Tips for Reducing Stress
Written by Eli Ben-yehudaOn November 6, 2017
Here’s a detailed list we collected of great tips to reduce your stress
Keep a healthy, balanced diet
As tempting as it would be to think that mental health issues like stress exist in a bubble inside of a person and don’t affect the rest of the body, it would be entirely incorrect. Anyone who has ever suffered from stress knows that you feel it physically just as much as you feel it mentally.
It makes sense then that your overall health can impact your stress levels, both negatively and positively. Of course we want to focus on the positive, so here are a couple of diet tips for reducing stress.
Eat for your heart
When you’re experiencing stress, your heart is experiencing it right along with you, which means that over time it can actually put your heart at risk. Keep your heart in good shape by eating a low-fat diet with plenty of lean protein, whole grains, and fruits and vegetables. This will help lower your blood pressure, which will help keep your heart from thumping hard when you start to feel stress.
Eat to actually reduce stress
Get ready for the science. When you feel stressed, your body responds by producing stress hormones, like cortisol, which increases sugar in the bloodstream. This is what makes us crave unhealthy food when we’re stressed.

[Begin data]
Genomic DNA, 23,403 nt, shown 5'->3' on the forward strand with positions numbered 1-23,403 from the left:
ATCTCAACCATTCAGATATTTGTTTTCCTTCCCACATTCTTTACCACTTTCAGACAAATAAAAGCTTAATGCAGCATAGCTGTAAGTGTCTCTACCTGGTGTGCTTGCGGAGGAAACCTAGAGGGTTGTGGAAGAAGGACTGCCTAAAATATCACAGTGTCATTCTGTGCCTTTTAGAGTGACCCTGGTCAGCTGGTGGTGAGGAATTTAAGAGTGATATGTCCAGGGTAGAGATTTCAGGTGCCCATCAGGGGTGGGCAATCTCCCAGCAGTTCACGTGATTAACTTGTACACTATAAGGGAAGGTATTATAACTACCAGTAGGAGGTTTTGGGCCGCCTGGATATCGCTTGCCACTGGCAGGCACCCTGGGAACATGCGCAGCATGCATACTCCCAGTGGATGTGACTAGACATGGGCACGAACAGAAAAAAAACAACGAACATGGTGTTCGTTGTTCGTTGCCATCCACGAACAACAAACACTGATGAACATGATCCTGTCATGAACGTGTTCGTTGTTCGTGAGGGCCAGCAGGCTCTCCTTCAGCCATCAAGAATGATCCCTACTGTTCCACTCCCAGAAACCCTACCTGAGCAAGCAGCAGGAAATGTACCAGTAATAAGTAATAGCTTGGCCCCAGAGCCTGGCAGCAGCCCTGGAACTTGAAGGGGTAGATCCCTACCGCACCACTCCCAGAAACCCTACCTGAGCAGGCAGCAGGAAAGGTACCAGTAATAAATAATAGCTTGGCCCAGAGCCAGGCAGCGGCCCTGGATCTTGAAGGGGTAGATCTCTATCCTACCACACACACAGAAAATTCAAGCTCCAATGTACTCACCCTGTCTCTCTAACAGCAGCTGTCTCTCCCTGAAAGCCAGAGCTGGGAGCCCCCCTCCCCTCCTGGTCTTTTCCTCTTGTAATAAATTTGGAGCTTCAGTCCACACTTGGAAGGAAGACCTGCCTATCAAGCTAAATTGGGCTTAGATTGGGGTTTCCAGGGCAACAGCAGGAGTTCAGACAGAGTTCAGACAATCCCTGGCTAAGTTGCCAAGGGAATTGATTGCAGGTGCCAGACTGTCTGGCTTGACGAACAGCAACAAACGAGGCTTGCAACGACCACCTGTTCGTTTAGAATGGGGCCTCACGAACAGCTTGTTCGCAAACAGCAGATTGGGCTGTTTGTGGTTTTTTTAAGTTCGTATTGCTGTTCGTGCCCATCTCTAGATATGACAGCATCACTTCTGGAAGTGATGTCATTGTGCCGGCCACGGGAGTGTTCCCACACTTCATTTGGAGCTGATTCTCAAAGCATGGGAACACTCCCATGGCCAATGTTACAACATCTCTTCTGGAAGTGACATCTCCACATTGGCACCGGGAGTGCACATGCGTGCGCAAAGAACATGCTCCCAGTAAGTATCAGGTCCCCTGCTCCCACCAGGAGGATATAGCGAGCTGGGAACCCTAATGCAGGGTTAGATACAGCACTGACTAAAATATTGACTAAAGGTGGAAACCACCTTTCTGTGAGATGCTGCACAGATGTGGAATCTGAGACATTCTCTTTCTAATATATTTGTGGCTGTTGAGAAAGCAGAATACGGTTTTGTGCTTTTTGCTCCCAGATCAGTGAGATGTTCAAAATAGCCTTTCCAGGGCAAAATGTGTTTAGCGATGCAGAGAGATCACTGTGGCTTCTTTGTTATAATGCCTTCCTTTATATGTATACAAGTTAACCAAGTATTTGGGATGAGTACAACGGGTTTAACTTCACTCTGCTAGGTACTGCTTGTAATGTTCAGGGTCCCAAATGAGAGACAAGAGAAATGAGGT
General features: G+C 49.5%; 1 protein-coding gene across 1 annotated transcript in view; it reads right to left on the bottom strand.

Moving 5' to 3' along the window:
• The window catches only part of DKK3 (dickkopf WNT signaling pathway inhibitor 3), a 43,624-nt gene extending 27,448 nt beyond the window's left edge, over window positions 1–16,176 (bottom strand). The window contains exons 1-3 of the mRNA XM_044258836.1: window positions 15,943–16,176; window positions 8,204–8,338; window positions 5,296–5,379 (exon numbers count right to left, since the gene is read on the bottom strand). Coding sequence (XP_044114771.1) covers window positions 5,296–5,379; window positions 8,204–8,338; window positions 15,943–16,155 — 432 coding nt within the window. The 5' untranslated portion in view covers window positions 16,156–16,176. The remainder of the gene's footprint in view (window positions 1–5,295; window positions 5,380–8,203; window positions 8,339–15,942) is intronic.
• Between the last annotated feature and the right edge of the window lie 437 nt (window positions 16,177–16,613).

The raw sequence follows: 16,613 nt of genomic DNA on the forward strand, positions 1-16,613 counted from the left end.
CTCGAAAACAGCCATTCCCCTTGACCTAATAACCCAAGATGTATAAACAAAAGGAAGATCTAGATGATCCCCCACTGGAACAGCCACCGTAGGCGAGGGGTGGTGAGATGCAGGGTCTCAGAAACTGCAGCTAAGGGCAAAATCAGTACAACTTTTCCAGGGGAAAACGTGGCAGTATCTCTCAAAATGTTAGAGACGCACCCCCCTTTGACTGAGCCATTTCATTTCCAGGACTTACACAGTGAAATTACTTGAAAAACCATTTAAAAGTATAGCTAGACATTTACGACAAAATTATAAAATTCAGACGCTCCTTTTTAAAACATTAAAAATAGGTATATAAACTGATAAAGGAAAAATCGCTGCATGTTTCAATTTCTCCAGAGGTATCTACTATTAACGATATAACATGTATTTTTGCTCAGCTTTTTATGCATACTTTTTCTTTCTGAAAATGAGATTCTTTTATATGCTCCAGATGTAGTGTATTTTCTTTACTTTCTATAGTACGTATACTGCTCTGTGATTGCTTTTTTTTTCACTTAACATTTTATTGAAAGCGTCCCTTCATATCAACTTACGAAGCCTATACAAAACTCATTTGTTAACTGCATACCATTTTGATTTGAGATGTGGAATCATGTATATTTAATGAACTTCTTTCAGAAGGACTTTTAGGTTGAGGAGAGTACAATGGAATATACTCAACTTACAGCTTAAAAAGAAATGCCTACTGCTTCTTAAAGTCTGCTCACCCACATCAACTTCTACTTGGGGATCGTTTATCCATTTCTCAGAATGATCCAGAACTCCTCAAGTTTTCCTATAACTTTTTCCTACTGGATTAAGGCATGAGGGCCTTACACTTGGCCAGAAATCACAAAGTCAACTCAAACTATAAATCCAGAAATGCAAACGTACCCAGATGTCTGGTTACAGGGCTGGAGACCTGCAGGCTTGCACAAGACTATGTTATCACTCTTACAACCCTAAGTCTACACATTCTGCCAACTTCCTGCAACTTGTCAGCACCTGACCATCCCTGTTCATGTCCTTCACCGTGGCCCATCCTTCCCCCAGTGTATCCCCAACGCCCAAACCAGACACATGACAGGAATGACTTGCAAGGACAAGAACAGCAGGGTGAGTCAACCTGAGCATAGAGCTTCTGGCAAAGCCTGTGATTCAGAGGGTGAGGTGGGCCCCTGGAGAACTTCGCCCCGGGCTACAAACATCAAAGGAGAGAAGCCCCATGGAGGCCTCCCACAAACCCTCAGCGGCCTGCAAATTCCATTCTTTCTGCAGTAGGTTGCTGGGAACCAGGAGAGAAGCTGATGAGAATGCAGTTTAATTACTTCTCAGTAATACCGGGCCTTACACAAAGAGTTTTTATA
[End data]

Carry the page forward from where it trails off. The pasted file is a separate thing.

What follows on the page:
However, giving your body simple carbohydrates like candy and white bread only gives your body a quick burst of sugars, so any good effects won’t last. That’s why you need to focus on complex carbohydrates with lots of fiber, like whole grains and sweet potatoes.
The carbohydrates in those foods will prompt your brain to produce more serotonin, a hormone that relaxes us, but the nutrients and positive effects will stay with you much longer.
One of the number one causes of stress is absolutely work and work-related issues, or how busy we feel overall. For many people, they’re on the go from the time they wake up until the time they go to bed. It’s no wonder stress is such a common affliction. It’s also no wonder we turn to coffee to get us through. However, it would really be better for us if we didn’t.
The vicious cycle of caffeine
The more you ingest caffeine, the more you feel you need to ingest caffeine. Coffee will give you a quick boost, but the fatigue will catch up, which causes you to drink even more coffee, even though that fatigue or an inability to focus is a signal that your body needs rest.
Excessive caffeine consumption can actually lead to lapses in concentration and a decrease in our overall ability to be effective. So the work we’re pounding that coffee to complete becomes harder because we’re less efficient. So we drink more coffee.
Caffeine and your heart
Do you know that feeling when you’re stressed out, and you’re feeling your heart pumping? What you’re feeling is increased blood pressure. Bad for you, and bad for your heart.
Caffeine is a substance that naturally increases blood pressure anyway, so you pile that on top of the effects of stress, and that’s a lot of strain for your heart. Consider switching to decaf coffee after your first cup in the morning, or drink an herbal tea that is lower in caffeine.